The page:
• Monday, May 27, 2024
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Naira pains exceed gains on weak CBN FX reform

What the Naira need in the new year – Vetiva

It’s all pain and no gain for one of the world’s worst-performing currencies, naira, this year whose 40 percent slump since June has not been enough to restore investor confidence.

The Central Bank of Nigeria (CBN) last June, following President Bola Tinubu’s victory at the polls, allowed the naira trade at a market rate by shifting to a willing buyer-willing seller arrangement after eight years of exchange rate controls.

But the CBN is proving that old habits die hard and has started unduly influencing the rates once again, stifling the market and draining the confidence that built in the early days of the reform.

“The CBN is holding the rate in the FX market and not allowing the liberalised market to function,” a senior banker told BusinessDay.

“Its (the CBN) mismanagement of the FX market is responsible for the gap between the rate in the formal market and the rate in alternative markets,” the senior banker said.

The switch to a “market-reflective” official exchange rate in June, which paved the way for the biggest single-day decline in the naira since 2016, was supposed to open the floodgates of investors who had been sidelined due to the apex bank’s mismanagement of the FX market under former governor Godwin Emefiele.

Read also: Naira fall continues after Cardoso becomes acting CBN governor

It was also expected to force a convergence in the wide gap between the rate dollars were sold at banks (the official rate) and the rate on the streets.

Everything looked to be going according to plan in the first few days of the CBN’s June 14 announcement that it was liberalising the market. But as signs emerged that the central bank was rigging the market again, an already bad situation of low dollar supply became worse and the gap between the official and parallel market rates re-opened.

The gap, which had disappeared by the second day of the liberalisation, has widened to above N200/$. The dearth of dollars combined with the CBN’s manipulation at the formal market pushed demand to the parallel market, allowing the gap to widen.

Liquidity in the formal market has collapsed to a daily average of $99.81 million, down from $295.58 million between May and June 2023 and $318.46 million between January and May 2023, according to data compiled by BusinessDay.

The CBN has excluded banks that sell dollars above N799 per USD from benefitting from its FX sales, in what experts say is an attempt to rig the market price of the naira.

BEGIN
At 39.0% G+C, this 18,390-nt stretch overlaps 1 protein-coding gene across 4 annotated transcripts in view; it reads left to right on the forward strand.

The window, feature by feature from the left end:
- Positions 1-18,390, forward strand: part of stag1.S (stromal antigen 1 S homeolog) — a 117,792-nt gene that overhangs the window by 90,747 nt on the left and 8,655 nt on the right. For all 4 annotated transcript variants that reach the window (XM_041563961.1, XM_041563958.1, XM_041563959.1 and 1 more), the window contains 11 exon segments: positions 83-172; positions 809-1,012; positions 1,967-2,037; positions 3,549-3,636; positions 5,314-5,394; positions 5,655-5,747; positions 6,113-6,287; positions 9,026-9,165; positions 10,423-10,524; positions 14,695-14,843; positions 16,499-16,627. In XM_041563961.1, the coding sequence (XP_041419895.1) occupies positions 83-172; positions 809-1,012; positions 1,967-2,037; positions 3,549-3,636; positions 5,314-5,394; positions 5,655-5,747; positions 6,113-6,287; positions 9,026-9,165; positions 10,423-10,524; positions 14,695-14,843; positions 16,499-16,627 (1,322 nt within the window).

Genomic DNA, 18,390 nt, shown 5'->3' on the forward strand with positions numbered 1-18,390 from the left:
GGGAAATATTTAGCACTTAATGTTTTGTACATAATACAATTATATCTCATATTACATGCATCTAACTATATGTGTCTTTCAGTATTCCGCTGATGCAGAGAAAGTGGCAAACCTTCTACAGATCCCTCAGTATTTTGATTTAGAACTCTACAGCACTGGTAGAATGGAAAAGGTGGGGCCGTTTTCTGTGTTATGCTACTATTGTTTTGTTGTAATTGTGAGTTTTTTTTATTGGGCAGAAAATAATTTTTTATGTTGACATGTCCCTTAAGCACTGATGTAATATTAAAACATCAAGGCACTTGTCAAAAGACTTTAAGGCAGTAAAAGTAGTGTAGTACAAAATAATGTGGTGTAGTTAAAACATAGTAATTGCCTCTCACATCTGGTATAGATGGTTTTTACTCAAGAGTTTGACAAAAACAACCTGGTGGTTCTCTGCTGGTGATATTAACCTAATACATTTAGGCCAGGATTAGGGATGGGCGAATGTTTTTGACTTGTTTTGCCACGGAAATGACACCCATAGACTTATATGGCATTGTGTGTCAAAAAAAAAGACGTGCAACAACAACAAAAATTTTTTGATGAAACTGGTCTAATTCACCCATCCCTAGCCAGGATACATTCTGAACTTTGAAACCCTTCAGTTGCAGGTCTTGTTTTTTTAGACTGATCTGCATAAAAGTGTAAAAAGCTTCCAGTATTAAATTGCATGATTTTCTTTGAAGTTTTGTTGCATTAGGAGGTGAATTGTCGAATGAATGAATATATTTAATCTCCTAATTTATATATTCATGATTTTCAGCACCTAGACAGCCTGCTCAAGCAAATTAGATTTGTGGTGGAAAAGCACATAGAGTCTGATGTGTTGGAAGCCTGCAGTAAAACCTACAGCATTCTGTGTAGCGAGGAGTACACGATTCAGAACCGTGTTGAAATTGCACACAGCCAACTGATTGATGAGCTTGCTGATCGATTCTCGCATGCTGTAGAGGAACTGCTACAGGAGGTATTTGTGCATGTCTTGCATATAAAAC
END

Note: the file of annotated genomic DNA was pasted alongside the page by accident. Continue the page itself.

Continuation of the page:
The apex bank also maintains a practice of sending examiners to go around the banks to confirm the rates at which they sell FX, while it continues to place a ban on importers of a list of 43 items from steel pipes to milk from buying dollars at banks.

Experts say the CBN needs to release a single circular that kills all the old circulars that place administrative controls in the market for banks and participants to adhere to.

“We need a single FX market where the ban on the 43 items is lifted and oil companies can sell dollars at the Nigerian Autonomous Foreign Exchange Market (NAFEM) which is the only window recognised by the law,” another senior banking source said. “We should stop using the Investors and Exporters window.”

Read also: Stable naira: International partners ready to help Nigeria; Adeyemo

The CBN seems to be its own worst nightmare and biggest threat to the currency, which has now shot past N1,000 per USD on the streets.

The demand for dollars has jumped as confidence in the naira takes a hit.

The dollar demand is made worse by the negative real interest rate policy of the CBN, which means investors and savers are incentivised to buy dollars.

The negative real return on naira assets is another way the CBN is standing in the way of dollar inflows into the economy.

“With inflation at 26 percent, you cannot offer short-term rates below 28 percent! You are creating more demand for dollars as participants will move their savings and investments to dollars,” a financial markets expert told BusinessDay. “The rates will need to go up initially for investors to bring dollars in before yields begin to go down as dollar supply improves.”

Nigeria has one of the widest gaps globally between savings rate and inflation rate as well as short-term rates and inflation rate, leaving savers and investors with one less reason to either save or invest in naira.

The country’s inflation rate jumped to a more than 18-year high on rising energy and food prices.

Consumer prices climbed 25.8 percent in August, compared with 24.1 percent the previous month, according to data published by the National Bureau of Statistics. That’s the highest level since August 2005. Monthly inflation soared to a 15-year high of 3.2 percent.

The CBN has raised interest rates to combat rising inflation but effective interest rates have remained well below inflation rate.

Fixing the negative real return on investment and halting the slide in the naira are some of the biggest tasks ahead of newly appointed CBN governor, Yemi Cardoso, a former Citibank executive and ally of President Tinubu.

However, the easiest task ahead should be for the new CBN to fully liberalise the foreign exchange market and completely reverse the policies of Emefiele. This way the country can finally begin to reap the full gains of its bold policy reform last June.

“Restoring confidence in the FX market is perhaps the most urgent task before the new CBN Governor,” said Muda Yusuf, CEO of the Centre for Promotion of Private Enterprise.